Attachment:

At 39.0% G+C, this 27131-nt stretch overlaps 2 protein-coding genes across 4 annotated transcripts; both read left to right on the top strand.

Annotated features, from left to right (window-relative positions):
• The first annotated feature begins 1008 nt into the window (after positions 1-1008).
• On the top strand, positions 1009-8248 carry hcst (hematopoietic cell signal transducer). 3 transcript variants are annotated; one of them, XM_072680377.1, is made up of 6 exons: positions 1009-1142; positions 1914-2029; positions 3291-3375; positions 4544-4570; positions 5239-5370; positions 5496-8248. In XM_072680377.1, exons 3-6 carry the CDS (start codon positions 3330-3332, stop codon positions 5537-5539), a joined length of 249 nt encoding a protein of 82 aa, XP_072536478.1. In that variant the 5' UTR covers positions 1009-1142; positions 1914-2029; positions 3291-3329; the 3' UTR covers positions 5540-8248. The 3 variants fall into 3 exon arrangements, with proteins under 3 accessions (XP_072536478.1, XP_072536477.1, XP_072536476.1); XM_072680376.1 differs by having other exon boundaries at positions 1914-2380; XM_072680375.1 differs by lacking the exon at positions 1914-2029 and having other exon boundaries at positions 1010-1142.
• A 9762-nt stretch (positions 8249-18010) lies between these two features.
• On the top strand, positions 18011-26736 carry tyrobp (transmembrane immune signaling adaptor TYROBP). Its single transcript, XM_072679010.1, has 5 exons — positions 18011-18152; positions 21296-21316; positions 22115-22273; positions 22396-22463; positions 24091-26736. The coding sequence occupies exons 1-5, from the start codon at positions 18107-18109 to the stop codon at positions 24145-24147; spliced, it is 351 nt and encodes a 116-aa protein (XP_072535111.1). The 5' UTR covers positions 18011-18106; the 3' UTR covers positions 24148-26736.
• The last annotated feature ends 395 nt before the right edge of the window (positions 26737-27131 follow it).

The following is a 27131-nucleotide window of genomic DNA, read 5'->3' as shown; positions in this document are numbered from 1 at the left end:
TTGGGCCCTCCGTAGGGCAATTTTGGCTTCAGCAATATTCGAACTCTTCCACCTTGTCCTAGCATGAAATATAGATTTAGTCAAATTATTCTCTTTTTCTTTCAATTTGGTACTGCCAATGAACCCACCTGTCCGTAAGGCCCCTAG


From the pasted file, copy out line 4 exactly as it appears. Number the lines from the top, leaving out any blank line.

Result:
• On the top strand, positions 1009-8248 carry hcst (hematopoietic cell signal transducer). 3 transcript variants are annotated; one of them, XM_072680377.1, is made up of 6 exons: positions 1009-1142; positions 1914-2029; positions 3291-3375; positions 4544-4570; positions 5239-5370; positions 5496-8248. In XM_072680377.1, exons 3-6 carry the CDS (start codon positions 3330-3332, stop codon positions 5537-5539), a joined length of 249 nt encoding a protein of 82 aa, XP_072536478.1. In that variant the 5' UTR covers positions 1009-1142; positions 1914-2029; positions 3291-3329; the 3' UTR covers positions 5540-8248. The 3 variants fall into 3 exon arrangements, with proteins under 3 accessions (XP_072536478.1, XP_072536477.1, XP_072536476.1); XM_072680376.1 differs by having other exon boundaries at positions 1914-2380; XM_072680375.1 differs by lacking the exon at positions 1914-2029 and having other exon boundaries at positions 1010-1142.